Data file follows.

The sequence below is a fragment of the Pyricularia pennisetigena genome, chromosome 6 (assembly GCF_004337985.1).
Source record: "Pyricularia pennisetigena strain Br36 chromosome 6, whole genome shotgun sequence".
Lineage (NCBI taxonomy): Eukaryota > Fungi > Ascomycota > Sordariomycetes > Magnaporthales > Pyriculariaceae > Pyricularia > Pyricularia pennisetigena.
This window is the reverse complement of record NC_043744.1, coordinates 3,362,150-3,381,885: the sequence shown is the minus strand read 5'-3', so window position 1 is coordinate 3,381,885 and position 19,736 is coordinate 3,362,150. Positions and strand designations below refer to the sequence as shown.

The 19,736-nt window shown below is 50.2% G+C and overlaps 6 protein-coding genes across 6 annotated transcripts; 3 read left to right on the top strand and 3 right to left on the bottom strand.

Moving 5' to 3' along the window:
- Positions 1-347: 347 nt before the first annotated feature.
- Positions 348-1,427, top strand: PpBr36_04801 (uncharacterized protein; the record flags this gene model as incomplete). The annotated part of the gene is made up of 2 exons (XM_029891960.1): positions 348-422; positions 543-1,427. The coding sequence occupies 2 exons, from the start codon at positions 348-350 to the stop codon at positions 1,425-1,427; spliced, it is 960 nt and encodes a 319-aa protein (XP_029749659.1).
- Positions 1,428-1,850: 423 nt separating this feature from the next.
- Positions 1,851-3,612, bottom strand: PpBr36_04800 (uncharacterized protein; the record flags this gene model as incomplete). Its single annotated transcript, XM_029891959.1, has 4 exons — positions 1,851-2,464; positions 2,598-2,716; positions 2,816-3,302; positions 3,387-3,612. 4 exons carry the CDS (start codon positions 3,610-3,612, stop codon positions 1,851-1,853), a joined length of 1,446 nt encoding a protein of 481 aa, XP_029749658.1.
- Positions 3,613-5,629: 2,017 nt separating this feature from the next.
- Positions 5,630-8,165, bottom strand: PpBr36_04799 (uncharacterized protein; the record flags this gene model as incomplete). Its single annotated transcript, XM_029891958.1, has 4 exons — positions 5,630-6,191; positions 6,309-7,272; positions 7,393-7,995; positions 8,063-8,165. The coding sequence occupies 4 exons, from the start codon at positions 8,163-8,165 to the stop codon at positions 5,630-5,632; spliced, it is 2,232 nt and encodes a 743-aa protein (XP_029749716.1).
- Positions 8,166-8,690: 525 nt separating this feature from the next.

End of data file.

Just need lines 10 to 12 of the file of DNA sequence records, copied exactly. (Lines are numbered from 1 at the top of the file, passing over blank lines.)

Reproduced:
- Positions 1,851-3,612, bottom strand: PpBr36_04800 (uncharacterized protein; the record flags this gene model as incomplete). Its single annotated transcript, XM_029891959.1, has 4 exons — positions 1,851-2,464; positions 2,598-2,716; positions 2,816-3,302; positions 3,387-3,612. 4 exons carry the CDS (start codon positions 3,610-3,612, stop codon positions 1,851-1,853), a joined length of 1,446 nt encoding a protein of 481 aa, XP_029749658.1.
- Positions 3,613-5,629: 2,017 nt separating this feature from the next.
- Positions 5,630-8,165, bottom strand: PpBr36_04799 (uncharacterized protein; the record flags this gene model as incomplete). Its single annotated transcript, XM_029891958.1, has 4 exons — positions 5,630-6,191; positions 6,309-7,272; positions 7,393-7,995; positions 8,063-8,165. The coding sequence occupies 4 exons, from the start codon at positions 8,163-8,165 to the stop codon at positions 5,630-5,632; spliced, it is 2,232 nt and encodes a 743-aa protein (XP_029749716.1).